Justice Clarence Thomas should have recused from a Jan. 6-related case to avoid an appearance of a conflict of interest after his wife sent texts to a former Trump White House official urging overturning the 2020 election results, according to several judicial experts.

“This is not your run-of-the-mill close call. … This is as far beyond the line as any Supreme Court recusal question I have seen, and I’ve studied Supreme Court recusal all the way back to Marbury v. Madison,” said James Sample, a law professor at Hofstra University. “There is an order of magnitude of severity here that is arguably unprecedented.”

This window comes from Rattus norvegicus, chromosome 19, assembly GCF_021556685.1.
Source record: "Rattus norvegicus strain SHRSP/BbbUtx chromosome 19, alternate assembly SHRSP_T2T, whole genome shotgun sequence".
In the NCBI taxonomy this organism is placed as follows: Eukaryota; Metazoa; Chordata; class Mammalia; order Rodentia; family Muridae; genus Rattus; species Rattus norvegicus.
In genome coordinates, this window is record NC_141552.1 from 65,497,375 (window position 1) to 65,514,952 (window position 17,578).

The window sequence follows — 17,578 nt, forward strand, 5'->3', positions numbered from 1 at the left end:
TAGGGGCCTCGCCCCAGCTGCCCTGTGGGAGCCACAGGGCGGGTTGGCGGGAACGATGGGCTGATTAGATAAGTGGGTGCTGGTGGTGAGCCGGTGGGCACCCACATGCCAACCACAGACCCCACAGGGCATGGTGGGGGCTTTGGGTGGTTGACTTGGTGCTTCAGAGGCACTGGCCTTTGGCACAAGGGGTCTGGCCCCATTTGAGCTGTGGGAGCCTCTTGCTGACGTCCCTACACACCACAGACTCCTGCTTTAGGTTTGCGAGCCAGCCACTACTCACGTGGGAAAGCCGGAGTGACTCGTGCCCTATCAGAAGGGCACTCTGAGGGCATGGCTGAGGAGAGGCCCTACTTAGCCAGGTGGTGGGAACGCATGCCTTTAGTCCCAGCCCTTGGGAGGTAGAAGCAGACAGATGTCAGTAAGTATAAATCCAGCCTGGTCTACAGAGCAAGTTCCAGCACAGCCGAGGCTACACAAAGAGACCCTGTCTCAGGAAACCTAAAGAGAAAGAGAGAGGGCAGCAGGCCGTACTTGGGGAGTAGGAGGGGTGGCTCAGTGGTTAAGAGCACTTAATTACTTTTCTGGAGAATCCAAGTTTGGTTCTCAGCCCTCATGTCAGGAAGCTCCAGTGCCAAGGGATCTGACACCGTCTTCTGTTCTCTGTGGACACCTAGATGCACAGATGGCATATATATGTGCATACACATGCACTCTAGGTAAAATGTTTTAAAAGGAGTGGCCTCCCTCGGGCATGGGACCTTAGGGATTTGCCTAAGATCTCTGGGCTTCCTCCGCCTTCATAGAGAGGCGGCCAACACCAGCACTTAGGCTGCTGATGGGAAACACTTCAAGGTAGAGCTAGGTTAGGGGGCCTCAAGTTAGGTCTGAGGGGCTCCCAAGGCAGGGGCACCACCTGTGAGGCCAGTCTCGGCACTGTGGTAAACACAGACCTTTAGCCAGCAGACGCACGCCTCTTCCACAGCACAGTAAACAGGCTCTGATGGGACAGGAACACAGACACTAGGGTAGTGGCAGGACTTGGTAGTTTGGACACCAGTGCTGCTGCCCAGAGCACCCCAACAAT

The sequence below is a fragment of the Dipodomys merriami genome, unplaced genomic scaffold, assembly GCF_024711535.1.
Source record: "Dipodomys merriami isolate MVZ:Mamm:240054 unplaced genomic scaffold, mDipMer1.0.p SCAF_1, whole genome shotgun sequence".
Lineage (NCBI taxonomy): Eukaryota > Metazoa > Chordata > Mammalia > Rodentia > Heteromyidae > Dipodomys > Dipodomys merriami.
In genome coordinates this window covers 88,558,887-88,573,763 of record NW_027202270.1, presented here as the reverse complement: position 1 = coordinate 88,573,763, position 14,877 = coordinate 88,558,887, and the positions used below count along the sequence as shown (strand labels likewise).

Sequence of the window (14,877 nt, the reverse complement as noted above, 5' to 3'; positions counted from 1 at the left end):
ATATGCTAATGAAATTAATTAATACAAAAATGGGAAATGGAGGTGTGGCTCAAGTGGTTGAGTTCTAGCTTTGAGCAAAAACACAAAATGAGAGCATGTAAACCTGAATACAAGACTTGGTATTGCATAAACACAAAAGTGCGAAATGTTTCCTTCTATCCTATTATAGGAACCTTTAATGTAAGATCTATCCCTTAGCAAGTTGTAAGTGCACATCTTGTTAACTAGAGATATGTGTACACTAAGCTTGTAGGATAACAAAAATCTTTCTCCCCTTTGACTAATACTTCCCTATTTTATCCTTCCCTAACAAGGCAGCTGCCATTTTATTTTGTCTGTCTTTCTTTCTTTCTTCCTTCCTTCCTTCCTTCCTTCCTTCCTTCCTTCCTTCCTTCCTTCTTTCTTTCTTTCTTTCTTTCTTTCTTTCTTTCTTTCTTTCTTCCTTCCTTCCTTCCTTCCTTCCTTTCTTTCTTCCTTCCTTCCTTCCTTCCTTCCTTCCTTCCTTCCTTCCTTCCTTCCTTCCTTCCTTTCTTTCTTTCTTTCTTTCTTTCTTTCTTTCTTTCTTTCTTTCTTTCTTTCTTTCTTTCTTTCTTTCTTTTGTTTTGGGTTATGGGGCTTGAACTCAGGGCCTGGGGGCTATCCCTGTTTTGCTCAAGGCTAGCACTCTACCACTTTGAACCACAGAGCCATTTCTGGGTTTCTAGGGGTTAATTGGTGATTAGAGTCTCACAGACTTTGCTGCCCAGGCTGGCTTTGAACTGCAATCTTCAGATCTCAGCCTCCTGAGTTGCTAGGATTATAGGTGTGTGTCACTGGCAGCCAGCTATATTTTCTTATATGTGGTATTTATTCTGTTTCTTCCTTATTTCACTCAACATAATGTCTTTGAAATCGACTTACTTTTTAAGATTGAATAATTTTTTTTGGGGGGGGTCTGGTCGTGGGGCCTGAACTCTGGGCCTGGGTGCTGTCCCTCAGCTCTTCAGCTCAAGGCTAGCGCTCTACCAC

This content has been archived. It is available through our partners, LexisNexis® and Bloomberg Law.

To view this content, please continue to their sites.

Not a Lexis Subscriber?
Subscribe Now

Not a Bloomberg Law Subscriber?
Subscribe Now

Why am I seeing this?

LexisNexis® and Bloomberg Law are third party online distributors of the broad collection of current and archived versions of ALM's legal news publications. LexisNexis® and Bloomberg Law customers are able to access and use ALM's content, including content from the National Law Journal, The American Lawyer, Legaltech News, The New York Law Journal, and Corporate Counsel, as well as other sources of legal information.

For questions call 1-877-256-2472 or contact us at [email protected]